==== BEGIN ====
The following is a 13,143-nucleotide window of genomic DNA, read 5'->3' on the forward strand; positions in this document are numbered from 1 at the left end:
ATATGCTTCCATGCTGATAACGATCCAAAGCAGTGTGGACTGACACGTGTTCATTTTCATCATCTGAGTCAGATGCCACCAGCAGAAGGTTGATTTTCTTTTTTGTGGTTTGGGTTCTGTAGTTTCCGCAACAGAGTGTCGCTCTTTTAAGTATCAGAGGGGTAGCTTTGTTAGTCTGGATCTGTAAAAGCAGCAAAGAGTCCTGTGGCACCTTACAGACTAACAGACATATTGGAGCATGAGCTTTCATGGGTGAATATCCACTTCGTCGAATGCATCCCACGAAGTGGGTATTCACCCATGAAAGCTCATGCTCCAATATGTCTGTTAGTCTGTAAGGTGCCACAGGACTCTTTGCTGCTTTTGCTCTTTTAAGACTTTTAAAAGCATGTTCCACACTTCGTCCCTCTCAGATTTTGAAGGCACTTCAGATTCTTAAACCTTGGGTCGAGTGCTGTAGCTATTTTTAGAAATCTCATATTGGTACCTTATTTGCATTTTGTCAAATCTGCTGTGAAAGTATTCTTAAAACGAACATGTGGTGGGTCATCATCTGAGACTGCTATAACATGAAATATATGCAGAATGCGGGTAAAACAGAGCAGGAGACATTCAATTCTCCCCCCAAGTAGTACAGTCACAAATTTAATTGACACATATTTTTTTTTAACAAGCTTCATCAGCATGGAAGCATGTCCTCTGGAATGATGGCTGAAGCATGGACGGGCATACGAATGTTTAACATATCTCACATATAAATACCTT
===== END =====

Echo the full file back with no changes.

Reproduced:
The following is a 13,143-nucleotide window of genomic DNA, read 5'->3' on the forward strand; positions in this document are numbered from 1 at the left end:
ATATGCTTCCATGCTGATAACGATCCAAAGCAGTGTGGACTGACACGTGTTCATTTTCATCATCTGAGTCAGATGCCACCAGCAGAAGGTTGATTTTCTTTTTTGTGGTTTGGGTTCTGTAGTTTCCGCAACAGAGTGTCGCTCTTTTAAGTATCAGAGGGGTAGCTTTGTTAGTCTGGATCTGTAAAAGCAGCAAAGAGTCCTGTGGCACCTTACAGACTAACAGACATATTGGAGCATGAGCTTTCATGGGTGAATATCCACTTCGTCGAATGCATCCCACGAAGTGGGTATTCACCCATGAAAGCTCATGCTCCAATATGTCTGTTAGTCTGTAAGGTGCCACAGGACTCTTTGCTGCTTTTGCTCTTTTAAGACTTTTAAAAGCATGTTCCACACTTCGTCCCTCTCAGATTTTGAAGGCACTTCAGATTCTTAAACCTTGGGTCGAGTGCTGTAGCTATTTTTAGAAATCTCATATTGGTACCTTATTTGCATTTTGTCAAATCTGCTGTGAAAGTATTCTTAAAACGAACATGTGGTGGGTCATCATCTGAGACTGCTATAACATGAAATATATGCAGAATGCGGGTAAAACAGAGCAGGAGACATTCAATTCTCCCCCCAAGTAGTACAGTCACAAATTTAATTGACACATATTTTTTTTTAACAAGCTTCATCAGCATGGAAGCATGTCCTCTGGAATGATGGCTGAAGCATGGACGGGCATACGAATGTTTAACATATCTCACATATAAATACCTT